Movie Review: ‘The Crimes of Grindelwald’ is dark and full of surprises

‘Crimes of Grindelwald’ has a bit of a darker tone than the first film and is full of surprises.


Well, it’s finally here. ‘Fantastic Beasts: The Crimes of Grindelwald’ hits theaters this week. We were lucky enough to attend a early screening of the film and I solemnly swear that I am going to #ProtectTheSecrets and try my best to not give away any major spoilers.

That said, if you’re wanting to go into the movie knowing absolutely nothing, it’s probably best to come back after you’ve seen it.

‘Fantastic Beasts: The Crimes of Grindelwald’ takes us back to J.K. Rowling’s Wizarding World of the 1920s and quite early on in the film we learn that there are traitors in both MACUSA (Magical Congress of the United States of America) and the British Ministry of Magic that aid Grindelwald’s escape. While we see the return our favorite witches, wizards and No-Maj, we’re also introduced to new characters, both human and beast. As we know from the trailers, the Nifflers are back along with a few additions of their own. Pickett the Bowtruckle makes his return as well and we learn how he became one of Newt’s favorite companions. Another thing we learn is that whether it’s a domestic cat or a magical Chinese cat-like creature called a Zouwu, most felines are suckers for a cat toy with feathers and a jingle bell.

Other characters that the audience is introduced to include a young Dumbledore, the mysterious Monsieur Yusuf Kama and — probably most important to Newt — his brother Theseus and once-upon-a-time close friend, Leta Lestrange.

In ‘Fantastic Beasts and Where to Find Them, Leta Lestrange was briefly mentioned in conversation and we learned that she once shared a close relationship with Newt. But in ‘The Crimes of Grindelwald’we see how she and Newt developed their friendship, her struggles with the burden of her family name/history and how this affects her during her time at Hogwarts. As an audience, we learn how complex of a character Leta is. Zoë Kravitz does an amazing job portraying these complexities.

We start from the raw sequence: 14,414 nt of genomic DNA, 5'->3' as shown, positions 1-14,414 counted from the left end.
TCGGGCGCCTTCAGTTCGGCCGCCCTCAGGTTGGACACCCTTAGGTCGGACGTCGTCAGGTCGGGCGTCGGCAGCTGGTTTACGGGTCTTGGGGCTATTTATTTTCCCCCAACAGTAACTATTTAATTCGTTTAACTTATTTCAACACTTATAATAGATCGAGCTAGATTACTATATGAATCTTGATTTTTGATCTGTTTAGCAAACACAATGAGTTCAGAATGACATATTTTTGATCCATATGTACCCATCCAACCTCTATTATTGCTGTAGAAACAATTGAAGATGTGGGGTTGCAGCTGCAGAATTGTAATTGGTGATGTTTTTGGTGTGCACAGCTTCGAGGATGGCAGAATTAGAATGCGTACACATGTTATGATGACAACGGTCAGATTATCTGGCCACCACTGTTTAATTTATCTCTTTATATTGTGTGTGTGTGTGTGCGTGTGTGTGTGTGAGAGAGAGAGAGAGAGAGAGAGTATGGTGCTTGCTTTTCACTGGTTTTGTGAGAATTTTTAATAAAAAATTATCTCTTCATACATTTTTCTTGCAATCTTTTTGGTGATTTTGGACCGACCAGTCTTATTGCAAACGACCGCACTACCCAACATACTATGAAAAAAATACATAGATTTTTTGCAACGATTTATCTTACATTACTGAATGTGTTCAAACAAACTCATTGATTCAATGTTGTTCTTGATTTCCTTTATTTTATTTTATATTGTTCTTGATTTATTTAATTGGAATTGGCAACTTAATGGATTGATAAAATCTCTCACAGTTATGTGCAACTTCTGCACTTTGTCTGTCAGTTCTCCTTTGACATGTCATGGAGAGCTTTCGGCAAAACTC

Another important character we’re introduced to is Theseus, Newt’s older brother, who is also mentioned in passing during the first film. Theseus is the golden boy, a Wizarding War hero who is now working at the British Ministry of Magic as an Auror.

When we first meet Theseus, he is the older, overbearing brother keeping his younger brother out of trouble. But toward the end of the first meeting, we see that, in fact, it’s all (for the most part) to protect his younger brother. There are a few moments when, as an audience, we see how different Theseus and Newt are but we also see some very nice and heartwarming brotherly moments.

While not a new character, we are introduced to probably one of the most anticipated characters in the film: a young Albus Dumbledore. The ever enigmatic Dumbledore recruits the help of his former Hogwarts student in order to help defeat Grindelwald and get to Credence. It’ll come as no surprise to anyone familiar with the Dumbledore in the Harry Potter series that 1) he asks for help but without giving the reasons why he can’t do it himself and 2) is somewhat in trouble with the Ministry of Magic. It’s refreshing to see a different side to Dumbledore, since we’re only familiar with him as Headmaster of Hogwarts. As Professor of Defense Against the Dark Arts, we see him have a bit more freedom and being a bit more reckless.